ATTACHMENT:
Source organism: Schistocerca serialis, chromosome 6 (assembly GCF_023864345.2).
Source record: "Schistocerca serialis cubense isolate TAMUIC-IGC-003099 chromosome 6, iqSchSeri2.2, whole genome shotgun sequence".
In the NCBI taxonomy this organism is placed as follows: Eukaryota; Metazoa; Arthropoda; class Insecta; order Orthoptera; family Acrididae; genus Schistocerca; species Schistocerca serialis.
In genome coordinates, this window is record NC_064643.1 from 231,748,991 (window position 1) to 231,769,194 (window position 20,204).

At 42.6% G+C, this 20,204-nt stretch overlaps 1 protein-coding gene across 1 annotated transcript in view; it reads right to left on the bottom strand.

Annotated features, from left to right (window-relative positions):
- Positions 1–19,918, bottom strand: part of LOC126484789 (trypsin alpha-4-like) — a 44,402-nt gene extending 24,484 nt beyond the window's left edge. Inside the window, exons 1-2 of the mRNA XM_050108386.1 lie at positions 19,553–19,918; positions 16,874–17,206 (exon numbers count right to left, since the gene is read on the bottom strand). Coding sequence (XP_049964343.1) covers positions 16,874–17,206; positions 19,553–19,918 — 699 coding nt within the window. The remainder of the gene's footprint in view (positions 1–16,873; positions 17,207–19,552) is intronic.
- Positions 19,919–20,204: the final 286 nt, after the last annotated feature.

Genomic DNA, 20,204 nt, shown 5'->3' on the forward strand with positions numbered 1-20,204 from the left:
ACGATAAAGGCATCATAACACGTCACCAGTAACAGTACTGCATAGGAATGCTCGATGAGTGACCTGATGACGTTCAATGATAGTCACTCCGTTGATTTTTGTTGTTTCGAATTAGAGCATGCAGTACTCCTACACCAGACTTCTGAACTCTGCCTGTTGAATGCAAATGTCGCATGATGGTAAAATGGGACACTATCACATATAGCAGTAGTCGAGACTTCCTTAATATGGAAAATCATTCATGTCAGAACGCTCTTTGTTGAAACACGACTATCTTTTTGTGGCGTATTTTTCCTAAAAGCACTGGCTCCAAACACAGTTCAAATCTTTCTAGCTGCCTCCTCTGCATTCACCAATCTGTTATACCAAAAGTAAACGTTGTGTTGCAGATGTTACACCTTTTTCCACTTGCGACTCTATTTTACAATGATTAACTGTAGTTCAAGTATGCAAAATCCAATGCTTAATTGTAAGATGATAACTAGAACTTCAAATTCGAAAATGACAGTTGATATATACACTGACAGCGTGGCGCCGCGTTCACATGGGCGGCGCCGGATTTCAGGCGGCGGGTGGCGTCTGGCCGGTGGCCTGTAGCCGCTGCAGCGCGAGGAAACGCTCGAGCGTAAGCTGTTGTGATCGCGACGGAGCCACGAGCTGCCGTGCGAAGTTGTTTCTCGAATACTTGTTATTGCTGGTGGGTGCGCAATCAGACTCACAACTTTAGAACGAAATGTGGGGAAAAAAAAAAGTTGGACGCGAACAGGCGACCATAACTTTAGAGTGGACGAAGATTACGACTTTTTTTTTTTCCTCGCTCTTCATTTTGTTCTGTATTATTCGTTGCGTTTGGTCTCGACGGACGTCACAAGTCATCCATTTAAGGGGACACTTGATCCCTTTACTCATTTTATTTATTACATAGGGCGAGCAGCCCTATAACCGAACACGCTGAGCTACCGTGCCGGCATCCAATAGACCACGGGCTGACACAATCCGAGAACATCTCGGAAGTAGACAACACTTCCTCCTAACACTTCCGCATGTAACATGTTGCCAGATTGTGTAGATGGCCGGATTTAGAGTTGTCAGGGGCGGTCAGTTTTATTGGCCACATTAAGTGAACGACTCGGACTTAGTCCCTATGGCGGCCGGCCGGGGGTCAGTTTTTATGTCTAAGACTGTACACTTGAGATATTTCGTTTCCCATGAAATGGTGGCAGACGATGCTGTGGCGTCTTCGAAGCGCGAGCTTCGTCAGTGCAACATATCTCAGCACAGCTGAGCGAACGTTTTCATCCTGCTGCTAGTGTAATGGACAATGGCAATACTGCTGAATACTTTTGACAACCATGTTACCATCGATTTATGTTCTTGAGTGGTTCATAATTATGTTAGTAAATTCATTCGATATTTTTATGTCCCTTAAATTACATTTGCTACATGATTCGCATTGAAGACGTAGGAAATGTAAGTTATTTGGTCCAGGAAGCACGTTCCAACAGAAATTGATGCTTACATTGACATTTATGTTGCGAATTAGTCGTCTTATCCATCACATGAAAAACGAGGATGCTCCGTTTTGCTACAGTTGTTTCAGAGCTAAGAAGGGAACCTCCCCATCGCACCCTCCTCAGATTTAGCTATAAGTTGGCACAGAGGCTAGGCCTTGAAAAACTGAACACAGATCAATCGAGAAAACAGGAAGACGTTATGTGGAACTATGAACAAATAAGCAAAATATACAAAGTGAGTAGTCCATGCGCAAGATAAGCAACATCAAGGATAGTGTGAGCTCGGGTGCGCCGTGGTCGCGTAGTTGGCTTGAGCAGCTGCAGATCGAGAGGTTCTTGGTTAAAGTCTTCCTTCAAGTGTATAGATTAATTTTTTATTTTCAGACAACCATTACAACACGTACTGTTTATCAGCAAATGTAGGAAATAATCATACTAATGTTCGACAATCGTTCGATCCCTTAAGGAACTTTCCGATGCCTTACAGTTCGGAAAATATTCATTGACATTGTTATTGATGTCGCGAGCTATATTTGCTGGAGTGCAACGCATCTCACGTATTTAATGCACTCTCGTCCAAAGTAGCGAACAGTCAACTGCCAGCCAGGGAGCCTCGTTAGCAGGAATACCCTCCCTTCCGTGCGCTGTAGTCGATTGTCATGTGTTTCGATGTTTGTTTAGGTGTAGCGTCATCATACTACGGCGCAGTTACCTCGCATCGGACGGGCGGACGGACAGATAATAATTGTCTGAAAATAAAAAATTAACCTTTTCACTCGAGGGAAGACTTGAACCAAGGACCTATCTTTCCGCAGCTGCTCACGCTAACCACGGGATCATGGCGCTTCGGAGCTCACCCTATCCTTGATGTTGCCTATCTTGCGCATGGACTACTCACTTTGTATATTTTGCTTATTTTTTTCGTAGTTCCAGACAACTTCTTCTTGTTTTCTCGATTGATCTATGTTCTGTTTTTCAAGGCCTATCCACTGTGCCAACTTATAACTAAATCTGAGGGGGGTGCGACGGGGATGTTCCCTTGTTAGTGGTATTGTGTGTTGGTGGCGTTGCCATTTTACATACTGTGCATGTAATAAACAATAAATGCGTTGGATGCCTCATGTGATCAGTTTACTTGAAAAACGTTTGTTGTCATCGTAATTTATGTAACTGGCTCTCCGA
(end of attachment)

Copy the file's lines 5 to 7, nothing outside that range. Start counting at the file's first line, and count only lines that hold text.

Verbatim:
At 42.6% G+C, this 20,204-nt stretch overlaps 1 protein-coding gene across 1 annotated transcript in view; it reads right to left on the bottom strand.

Annotated features, from left to right (window-relative positions):
- Positions 1–19,918, bottom strand: part of LOC126484789 (trypsin alpha-4-like) — a 44,402-nt gene extending 24,484 nt beyond the window's left edge. Inside the window, exons 1-2 of the mRNA XM_050108386.1 lie at positions 19,553–19,918; positions 16,874–17,206 (exon numbers count right to left, since the gene is read on the bottom strand). Coding sequence (XP_049964343.1) covers positions 16,874–17,206; positions 19,553–19,918 — 699 coding nt within the window. The remainder of the gene's footprint in view (positions 1–16,873; positions 17,207–19,552) is intronic.